Adam White

PhD: Constructing organisation in cellular metabolism

Research Interests: causality, nonlinear dynamics, mechanistic explanation in neurobiology and molecular biology.

MSc in Operational Research from LSE; MA in Philosophy from Birkbeck College London


Theses can be found on here on the LSE Library's website|. We encourage all alumni to submit their completed thesis to the Library.

From 2011 onwards, you can find two pieces of information beneath the name of each alum: their initial position after completing their studies with us, and their website.




Seamus Bradley


Mareile Drechsler

  • Consultant at the World Bank in Washington, D.C.

Ben Ferguson


Dean Peters




Foad Dizadji-Bahmani


Stuart Yasgur




Bengt Autzen

University of Calgary (Postdoctoral Fellow)


Roberto Fumagalli

University of Bayreuth (Junior Professor)


Ittay Nissan

Hebrew University (Assistant Professor)


Alice Obrecht

The One World Trust (Researcher)


Esha Senchaudhuri

University of York (Temporary lecturer)




Conrad Heilmann

Erasmus University Rotterdam (Assistant Professor)


Kathy King

First position: Johns Hopkins University and Georgetown University (2-year Greenwall Fellowship)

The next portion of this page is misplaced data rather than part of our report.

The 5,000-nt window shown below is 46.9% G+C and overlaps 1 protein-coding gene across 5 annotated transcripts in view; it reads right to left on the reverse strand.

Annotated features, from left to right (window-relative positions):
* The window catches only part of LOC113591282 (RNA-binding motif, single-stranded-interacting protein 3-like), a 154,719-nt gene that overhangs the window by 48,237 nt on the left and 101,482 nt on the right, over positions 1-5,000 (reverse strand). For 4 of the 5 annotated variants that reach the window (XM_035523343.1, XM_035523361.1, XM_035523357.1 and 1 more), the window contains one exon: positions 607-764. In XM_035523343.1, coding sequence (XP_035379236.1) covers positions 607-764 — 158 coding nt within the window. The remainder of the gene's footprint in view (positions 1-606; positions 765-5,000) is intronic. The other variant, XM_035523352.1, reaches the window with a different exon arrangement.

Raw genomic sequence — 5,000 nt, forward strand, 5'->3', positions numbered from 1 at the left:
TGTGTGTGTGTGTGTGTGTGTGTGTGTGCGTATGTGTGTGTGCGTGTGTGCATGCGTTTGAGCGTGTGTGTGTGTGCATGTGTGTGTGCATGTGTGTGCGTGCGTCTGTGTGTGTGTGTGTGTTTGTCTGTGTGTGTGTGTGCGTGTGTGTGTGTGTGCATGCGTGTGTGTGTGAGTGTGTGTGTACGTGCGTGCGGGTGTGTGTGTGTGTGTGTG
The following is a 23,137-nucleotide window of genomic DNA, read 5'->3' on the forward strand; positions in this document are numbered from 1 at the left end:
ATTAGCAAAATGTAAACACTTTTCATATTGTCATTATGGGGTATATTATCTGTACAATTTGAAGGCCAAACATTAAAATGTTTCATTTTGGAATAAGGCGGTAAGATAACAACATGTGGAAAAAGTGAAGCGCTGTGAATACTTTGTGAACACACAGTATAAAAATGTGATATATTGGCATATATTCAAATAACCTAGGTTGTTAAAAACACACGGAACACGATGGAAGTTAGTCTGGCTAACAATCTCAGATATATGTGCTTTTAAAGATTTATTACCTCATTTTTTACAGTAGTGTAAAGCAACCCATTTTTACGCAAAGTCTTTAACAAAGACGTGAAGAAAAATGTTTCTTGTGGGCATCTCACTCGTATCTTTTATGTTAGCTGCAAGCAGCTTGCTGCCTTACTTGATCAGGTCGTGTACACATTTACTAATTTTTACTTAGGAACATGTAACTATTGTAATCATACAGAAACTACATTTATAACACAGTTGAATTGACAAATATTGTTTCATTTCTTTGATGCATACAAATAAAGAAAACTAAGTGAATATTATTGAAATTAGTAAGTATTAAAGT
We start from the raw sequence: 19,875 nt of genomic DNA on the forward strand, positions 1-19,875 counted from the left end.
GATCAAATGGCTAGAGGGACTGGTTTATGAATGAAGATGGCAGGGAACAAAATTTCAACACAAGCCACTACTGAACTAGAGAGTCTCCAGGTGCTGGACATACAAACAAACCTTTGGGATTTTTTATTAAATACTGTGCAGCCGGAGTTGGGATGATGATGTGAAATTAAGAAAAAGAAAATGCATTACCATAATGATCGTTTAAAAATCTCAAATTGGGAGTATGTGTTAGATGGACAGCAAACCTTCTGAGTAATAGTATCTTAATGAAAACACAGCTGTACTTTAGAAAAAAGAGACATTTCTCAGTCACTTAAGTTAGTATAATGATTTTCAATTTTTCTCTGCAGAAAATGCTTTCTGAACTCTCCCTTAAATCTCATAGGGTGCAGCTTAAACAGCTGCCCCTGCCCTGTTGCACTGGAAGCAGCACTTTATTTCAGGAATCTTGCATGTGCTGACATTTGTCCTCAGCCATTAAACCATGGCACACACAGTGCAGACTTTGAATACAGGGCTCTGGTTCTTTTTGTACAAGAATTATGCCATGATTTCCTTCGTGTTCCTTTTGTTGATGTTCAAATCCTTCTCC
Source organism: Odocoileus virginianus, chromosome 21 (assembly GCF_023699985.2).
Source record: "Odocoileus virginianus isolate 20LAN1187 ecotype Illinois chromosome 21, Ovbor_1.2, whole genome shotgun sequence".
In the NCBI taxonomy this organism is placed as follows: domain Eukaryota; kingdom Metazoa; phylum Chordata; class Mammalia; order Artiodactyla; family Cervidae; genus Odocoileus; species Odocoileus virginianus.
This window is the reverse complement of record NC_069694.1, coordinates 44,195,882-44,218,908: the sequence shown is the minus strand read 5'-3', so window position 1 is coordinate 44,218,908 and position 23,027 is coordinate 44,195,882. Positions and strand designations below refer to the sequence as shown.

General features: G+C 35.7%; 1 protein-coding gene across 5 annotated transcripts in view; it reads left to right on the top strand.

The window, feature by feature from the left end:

Current position: Li Ka Shing Institute, St. Michael's Hospital at the University of Toronto (Research Associate)




Peter Ainsworth

University of Bristol (Leverhulme Early Career Research Fellow)


Marilena Di Bucchianico

Rutgers University (Postdoc, Center for Cultural Analysis)


Jeremy Howick

UCL (Lecturer in Philosophy of Science and Medicine)


Mauro Rossi

Montreal University (Assistant Professor)




Emiliano Boccardi

Universidad Nacional Autónoma de México (Postdoc, Instituto de Investigaciones Filosóficas)


Philipp Dorstewitz

Maastricht University (Lecturer in Philosophy)


Kizito Kiyimba

Arrupe College


Arhat Virdi

London School of Economics (LSE Fellow in Managerial Economics and Strategy)




Gabriele Contessa